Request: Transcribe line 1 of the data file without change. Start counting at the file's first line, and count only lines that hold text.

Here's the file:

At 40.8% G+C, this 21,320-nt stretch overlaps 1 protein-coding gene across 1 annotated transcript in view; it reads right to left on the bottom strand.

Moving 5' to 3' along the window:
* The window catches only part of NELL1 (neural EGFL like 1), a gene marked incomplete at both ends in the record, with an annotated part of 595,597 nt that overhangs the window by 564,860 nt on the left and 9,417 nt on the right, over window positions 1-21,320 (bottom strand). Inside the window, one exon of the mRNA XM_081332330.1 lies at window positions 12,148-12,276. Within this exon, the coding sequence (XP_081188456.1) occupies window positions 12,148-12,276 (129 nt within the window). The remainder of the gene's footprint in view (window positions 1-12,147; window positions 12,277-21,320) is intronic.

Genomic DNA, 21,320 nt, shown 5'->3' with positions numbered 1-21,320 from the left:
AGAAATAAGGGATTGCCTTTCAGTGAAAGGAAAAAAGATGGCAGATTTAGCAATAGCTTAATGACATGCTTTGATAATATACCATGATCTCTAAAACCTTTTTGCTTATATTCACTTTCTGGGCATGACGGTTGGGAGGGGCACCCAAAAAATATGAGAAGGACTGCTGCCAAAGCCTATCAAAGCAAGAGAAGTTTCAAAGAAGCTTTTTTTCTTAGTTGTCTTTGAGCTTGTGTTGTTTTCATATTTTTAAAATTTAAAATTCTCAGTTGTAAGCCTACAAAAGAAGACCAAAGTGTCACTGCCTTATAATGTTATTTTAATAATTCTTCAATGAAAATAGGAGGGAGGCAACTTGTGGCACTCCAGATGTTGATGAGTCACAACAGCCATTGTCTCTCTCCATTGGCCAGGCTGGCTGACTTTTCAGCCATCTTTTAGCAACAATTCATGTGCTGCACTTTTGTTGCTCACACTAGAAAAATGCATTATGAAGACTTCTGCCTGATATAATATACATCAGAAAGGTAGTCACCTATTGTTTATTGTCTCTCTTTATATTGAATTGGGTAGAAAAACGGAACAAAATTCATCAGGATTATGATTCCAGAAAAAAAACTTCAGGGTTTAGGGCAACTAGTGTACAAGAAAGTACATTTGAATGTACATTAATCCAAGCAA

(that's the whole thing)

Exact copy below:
At 40.8% G+C, this 21,320-nt stretch overlaps 1 protein-coding gene across 1 annotated transcript in view; it reads right to left on the bottom strand.